If you haven’t read Seth Emerson’s follow-up to my last post about the season ticket price hike, you really ought to do so, if for no other reason than to learn the identity of StatDawg82. Seriously, the reason you should is because Seth managed to get Greg McGarity on the record. History tells you that’s usually not a good thing for the athletic department when he does and, true to form, it’s not in this case, either.
Before I get to that, let’s recap what came before the announcement of the new pricing policy at the Athletic Board meeting, as well as the nature of the way that policy was sold to the Board and to the fan base. There was the push for early 2018 Hartman Fund contributions to beat the change to the tax code eliminating the deduction for the contribution, offered without any mention of what 2018 ticket prices would be. Then, in the period before the Board meeting came a couple of coy hints of what was to come, this time without any reference as to when the price change would be implemented.
At the meeting, the increase was introduced with little explanation, other than this fact sheet the school produced. The key point there was this:
The focus was solely on the price of the ticket. Total fan outlay, including contributions, was not ever mentioned. Misleading? Hard to see how it wasn’t. Deliberate? Well, I guess you could say reasonable minds could differ on that. After all, I did.
It’s hard to say if the misinformation we’ve received is the result of sloppiness, ignorance or a deliberate fudging of the facts. What’s not hard to say is that Butts-Mehre didn’t much care either way about accuracy. Which really translates into not caring about being straight with the bulk of the fan base.
Which brings us to McGarity’s defense in the face of Rebecca Phillips’ challenge. As you might suspect, it’s pretty shoddy.
It is hard to compare the true cost of ticket prices from school to school because you can’t take them at face value. Most every school, including Georgia, requires a donation to buy season tickets. Georgia is at the high end on minimum donation, but after that, the costs at each school vary.
But UGA officials didn’t really address that when they presented their findings to the Athletic Board. They presented material that only ranked the season ticket prices, not the donations. And prior to the vote, the board didn’t really press the point – and after the vote, neither did the media, quite frankly.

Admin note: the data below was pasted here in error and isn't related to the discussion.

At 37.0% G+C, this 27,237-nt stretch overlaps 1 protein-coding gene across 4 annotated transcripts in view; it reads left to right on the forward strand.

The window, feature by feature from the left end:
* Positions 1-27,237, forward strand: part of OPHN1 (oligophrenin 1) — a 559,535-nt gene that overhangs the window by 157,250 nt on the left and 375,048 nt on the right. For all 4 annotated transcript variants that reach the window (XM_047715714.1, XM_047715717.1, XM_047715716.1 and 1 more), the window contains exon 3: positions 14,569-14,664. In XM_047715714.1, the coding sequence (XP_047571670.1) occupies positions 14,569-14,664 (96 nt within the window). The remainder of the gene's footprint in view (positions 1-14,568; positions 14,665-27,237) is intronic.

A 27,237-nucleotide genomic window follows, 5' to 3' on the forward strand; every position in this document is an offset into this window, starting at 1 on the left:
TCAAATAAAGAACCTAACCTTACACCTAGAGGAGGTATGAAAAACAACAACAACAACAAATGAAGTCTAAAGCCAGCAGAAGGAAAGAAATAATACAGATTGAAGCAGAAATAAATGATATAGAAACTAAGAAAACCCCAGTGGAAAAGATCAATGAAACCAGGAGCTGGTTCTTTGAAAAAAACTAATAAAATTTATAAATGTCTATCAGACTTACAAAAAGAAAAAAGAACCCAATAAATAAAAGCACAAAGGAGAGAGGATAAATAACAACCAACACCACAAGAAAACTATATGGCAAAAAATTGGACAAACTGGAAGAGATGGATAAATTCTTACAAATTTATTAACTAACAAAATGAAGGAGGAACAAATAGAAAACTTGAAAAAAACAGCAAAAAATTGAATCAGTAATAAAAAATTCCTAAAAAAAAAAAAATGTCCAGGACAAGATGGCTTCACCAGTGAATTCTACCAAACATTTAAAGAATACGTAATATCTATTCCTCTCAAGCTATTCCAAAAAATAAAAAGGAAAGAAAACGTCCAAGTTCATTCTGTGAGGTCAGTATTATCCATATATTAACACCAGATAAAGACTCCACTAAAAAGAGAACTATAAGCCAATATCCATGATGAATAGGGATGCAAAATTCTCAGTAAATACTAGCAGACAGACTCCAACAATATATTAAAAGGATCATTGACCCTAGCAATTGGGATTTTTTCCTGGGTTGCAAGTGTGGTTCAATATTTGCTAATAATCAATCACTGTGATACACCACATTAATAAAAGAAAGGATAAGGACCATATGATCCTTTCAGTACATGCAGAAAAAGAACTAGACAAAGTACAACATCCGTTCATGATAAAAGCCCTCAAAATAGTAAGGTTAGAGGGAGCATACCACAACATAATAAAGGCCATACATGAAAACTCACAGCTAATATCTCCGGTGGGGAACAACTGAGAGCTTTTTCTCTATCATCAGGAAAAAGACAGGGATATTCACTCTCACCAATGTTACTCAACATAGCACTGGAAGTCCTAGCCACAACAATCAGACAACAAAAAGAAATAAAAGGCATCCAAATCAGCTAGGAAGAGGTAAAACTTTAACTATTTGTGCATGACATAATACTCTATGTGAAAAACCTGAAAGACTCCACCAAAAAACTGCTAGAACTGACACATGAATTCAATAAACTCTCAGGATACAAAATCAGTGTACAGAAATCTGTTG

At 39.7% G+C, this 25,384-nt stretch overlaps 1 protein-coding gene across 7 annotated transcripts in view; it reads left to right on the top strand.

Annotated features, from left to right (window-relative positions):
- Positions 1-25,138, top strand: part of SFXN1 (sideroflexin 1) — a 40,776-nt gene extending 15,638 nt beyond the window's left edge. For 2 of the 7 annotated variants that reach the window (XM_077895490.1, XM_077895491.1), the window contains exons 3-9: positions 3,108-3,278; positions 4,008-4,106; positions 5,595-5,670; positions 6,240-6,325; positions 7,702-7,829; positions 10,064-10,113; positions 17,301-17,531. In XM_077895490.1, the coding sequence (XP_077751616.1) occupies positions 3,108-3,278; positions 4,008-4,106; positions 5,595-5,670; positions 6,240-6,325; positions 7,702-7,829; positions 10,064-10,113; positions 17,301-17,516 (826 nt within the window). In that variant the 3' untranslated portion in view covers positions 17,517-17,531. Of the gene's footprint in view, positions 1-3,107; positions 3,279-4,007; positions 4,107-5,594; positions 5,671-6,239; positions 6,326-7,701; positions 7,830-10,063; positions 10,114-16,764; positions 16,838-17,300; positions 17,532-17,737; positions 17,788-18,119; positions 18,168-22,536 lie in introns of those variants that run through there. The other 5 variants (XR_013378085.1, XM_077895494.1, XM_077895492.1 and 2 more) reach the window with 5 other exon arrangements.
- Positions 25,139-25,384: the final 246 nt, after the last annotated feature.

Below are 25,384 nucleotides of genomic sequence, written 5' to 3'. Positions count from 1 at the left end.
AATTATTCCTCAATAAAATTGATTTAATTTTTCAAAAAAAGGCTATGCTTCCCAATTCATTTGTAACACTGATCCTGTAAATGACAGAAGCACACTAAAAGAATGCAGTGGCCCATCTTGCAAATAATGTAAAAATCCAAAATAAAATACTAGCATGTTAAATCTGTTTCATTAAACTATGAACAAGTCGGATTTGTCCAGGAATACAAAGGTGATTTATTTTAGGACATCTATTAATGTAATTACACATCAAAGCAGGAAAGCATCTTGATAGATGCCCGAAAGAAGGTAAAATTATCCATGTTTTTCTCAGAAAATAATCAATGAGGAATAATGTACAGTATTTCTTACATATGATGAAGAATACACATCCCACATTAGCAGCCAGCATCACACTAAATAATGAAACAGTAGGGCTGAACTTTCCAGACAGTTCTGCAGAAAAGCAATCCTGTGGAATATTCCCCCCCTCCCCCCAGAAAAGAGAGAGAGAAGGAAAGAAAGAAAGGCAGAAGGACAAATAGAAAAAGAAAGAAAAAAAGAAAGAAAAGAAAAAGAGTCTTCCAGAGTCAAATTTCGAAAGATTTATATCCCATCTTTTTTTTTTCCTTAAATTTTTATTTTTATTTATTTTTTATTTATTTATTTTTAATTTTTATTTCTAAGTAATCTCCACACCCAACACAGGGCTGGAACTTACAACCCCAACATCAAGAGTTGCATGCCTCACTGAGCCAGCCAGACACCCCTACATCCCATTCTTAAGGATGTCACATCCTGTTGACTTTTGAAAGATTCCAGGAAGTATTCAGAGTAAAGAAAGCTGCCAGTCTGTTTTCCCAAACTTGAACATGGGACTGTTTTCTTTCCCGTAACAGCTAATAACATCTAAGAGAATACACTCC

It can can be argued, as Phillips and other fans are arguing, that UGA only presented limited data that fit its argument ― that UGA tickets had been (past tense) among the cheapest in the conference and among top-tier football powers. Whether that’s true, however, is hard to say.
McGarity, in a phone interview Tuesday, said it wasn’t discussed at the board meeting “because we don’t have the information” on what funding levels are at every school.
“Misleading?” McGarity said. “We never presented that this was an all-in. Because the data is so hard. There are 13 different ways to do that, and it’s very difficult to gather that information.”
In essence, his rebuttal is that math is hard. He didn’t bother with a complete explanation because it would have been too much work for his department. And because he never explicitly said ticket prices were all that mattered, no one should have assumed his presentation, which only referenced ticket prices, was making that very argument.
We’re suckers, in other words. Hell, the sad thing is that he’s not exactly wrong about that. As Emerson notes, neither the Board nor the media challenged McGarity on this until Phillips spoke up.
Up to this point, all I can do is shake my head ruefully. But, as usual with McGarity, he never quits when he’s ahead. Here’s the outrageous part of his argument:
McGarity, asked his response to that criticism, pointed to the Athletic Board meeting on Jan. 30 and said that it was the only time to address the issue. The previous board meeting was in September; the next one is in May. So, was there any thought on delaying this until 2019?